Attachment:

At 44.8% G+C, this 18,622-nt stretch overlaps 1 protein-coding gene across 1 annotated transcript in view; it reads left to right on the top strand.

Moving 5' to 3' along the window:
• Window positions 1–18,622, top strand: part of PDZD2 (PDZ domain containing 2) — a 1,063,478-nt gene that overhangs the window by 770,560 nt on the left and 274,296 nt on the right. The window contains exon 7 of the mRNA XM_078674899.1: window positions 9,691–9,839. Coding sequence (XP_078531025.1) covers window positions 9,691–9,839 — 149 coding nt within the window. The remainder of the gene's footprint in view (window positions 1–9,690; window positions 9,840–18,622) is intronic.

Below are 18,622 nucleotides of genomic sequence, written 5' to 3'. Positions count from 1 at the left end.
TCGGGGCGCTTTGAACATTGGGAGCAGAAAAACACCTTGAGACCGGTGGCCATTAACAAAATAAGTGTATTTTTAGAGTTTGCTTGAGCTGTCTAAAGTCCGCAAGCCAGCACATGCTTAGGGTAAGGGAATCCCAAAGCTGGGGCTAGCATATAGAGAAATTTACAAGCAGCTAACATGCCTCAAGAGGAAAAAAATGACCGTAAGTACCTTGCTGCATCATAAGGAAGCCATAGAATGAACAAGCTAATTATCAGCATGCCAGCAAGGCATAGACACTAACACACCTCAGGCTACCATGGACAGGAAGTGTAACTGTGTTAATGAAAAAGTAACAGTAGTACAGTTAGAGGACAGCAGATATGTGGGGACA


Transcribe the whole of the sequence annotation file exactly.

At 44.8% G+C, this 18,622-nt stretch overlaps 1 protein-coding gene across 1 annotated transcript in view; it reads left to right on the top strand.

Moving 5' to 3' along the window:
• Window positions 1–18,622, top strand: part of PDZD2 (PDZ domain containing 2) — a 1,063,478-nt gene that overhangs the window by 770,560 nt on the left and 274,296 nt on the right. The window contains exon 7 of the mRNA XM_078674899.1: window positions 9,691–9,839. Coding sequence (XP_078531025.1) covers window positions 9,691–9,839 — 149 coding nt within the window. The remainder of the gene's footprint in view (window positions 1–9,690; window positions 9,840–18,622) is intronic.

Below are 18,622 nucleotides of genomic sequence, written 5' to 3'. Positions count from 1 at the left end.
TCGGGGCGCTTTGAACATTGGGAGCAGAAAAACACCTTGAGACCGGTGGCCATTAACAAAATAAGTGTATTTTTAGAGTTTGCTTGAGCTGTCTAAAGTCCGCAAGCCAGCACATGCTTAGGGTAAGGGAATCCCAAAGCTGGGGCTAGCATATAGAGAAATTTACAAGCAGCTAACATGCCTCAAGAGGAAAAAAATGACCGTAAGTACCTTGCTGCATCATAAGGAAGCCATAGAATGAACAAGCTAATTATCAGCATGCCAGCAAGGCATAGACACTAACACACCTCAGGCTACCATGGACAGGAAGTGTAACTGTGTTAATGAAAAAGTAACAGTAGTACAGTTAGAGGACAGCAGATATGTGGGGACA